per cent of Britons want the country to remain in the EU, 34 percent want the
UK to leave the cooperation and 28 percent have not yet decided.
Corbyn pleads for Britain to remain in the EU
The Labor leader makes his first post for the yes-side ahead of the
referendum. He emphasizes that the UK must remain within the EU in order to push
through reforms. He also emphasizes the importance of the EU for labor law, the
environment and consumer protection.
The election campaign starts before the EU vote
The election campaign before the EU vote begins. Prior to the start, the
Election Commission has appointed two organizations that will receive official
status during the campaign, they can dispose of more money, up to seven million
pounds, and receive 600,000 pounds in state subsidies. Other organizations may
spend at most £ 700,000 on their campaigns. On the yes side, it's called Britain
Stronger in Europe and led by Lord Rose. It brings together leading
representatives of the Conservative Party, Labor, the Liberal Democrats, the
Green Party, the SNP, Plaid Cymru, several major trade unions and business
organizations. However, the SNP is running its own campaign in Scotland because
it does not want to participate on the same platform as the Conservative Party.
On the no-side will be Vote Leave, where the biggest names are London's Mayor
Boris Johnson and former Education Minister Michael Gove, which is given
official status. This took place in competition with, among other things, Leave
EU (which was first called The Know), which was formed in 2015 by Aaron Banks,
who is also one of the largest contributors to Ukip. Another competitor is
Grassroots Out (Go), which is supported by Ukip leader Nigel Farage. However, Go
has been divided into a number of smaller units (for example, Left Go, Labor Go,
Student Go, Business Go and Steel Go), likely to circumvent the rules on how
much money they can invest in their campaign.
Ministers report tax payments after the Panama scandal
The controversy surrounding the Panama Papers has led several high-ranking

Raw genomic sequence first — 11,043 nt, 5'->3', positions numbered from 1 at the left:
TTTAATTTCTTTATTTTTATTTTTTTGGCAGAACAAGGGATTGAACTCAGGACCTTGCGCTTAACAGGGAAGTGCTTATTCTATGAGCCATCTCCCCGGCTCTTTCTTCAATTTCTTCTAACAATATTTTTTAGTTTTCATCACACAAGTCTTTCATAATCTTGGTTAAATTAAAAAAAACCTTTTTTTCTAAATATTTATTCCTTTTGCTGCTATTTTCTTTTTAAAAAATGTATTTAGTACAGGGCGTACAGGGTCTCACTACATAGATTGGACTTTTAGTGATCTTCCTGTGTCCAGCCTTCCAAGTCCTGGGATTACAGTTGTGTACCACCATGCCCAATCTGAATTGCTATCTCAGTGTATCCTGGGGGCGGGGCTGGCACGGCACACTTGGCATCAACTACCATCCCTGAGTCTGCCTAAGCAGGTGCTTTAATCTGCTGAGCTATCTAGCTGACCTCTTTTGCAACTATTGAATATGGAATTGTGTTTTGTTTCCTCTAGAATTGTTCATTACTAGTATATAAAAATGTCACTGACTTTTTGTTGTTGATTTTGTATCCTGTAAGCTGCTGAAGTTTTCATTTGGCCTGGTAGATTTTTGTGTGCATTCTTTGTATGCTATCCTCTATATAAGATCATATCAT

ministers, including the Prime Minister and Finance Minister Osborne, to openly
report how much they have paid in taxes. Labor leader Corbyn, London's mayor
Boris Johnson and all Scottish party leaders later also do the same. But
Cameron, who in 2014 had promised to increase transparency in the UK tax haven,
now seems to back on that point. The proposal has attracted strong opposition
from, among others, Bermuda, the Cayman Islands and the British Virgin Islands,
who claim that the money would only be invested elsewhere. The British
government says it has been able to withdraw £ 2 billion from people who have
tried to escape tax through the tax haven.
Cameron in windy weather after Panama revelations
The revelations, via the so-called Panama document, that the Prime Minister's
late father, Ian Cameron, had large sums in an investment fund in the Bahamas.
David Cameron initially says that he himself did not make any money on his
father's funds, but he later admits that he himself owned shares in the
investment company (he sold them in 2009, however, the year before he became
prime minister). This looks particularly bad, as the Prime Minister has
previously accused prominent people of tax planning. From the left, the
government is criticized for making such great efforts to prosecute grant fraud,
while not doing much to address tax evasion. Opinion polls show that confidence
in Cameron has fallen by eight percent since February.
Crisis in the steel industry
Indian steel group Tata Steel announces its intention to close its plants in
the UK, which means that at least 15,000 jobs are in the danger zone, most in
Port Talbot, Wales. The company's profitability has decreased as steel
production in China has increased, and the British steel mills have been losing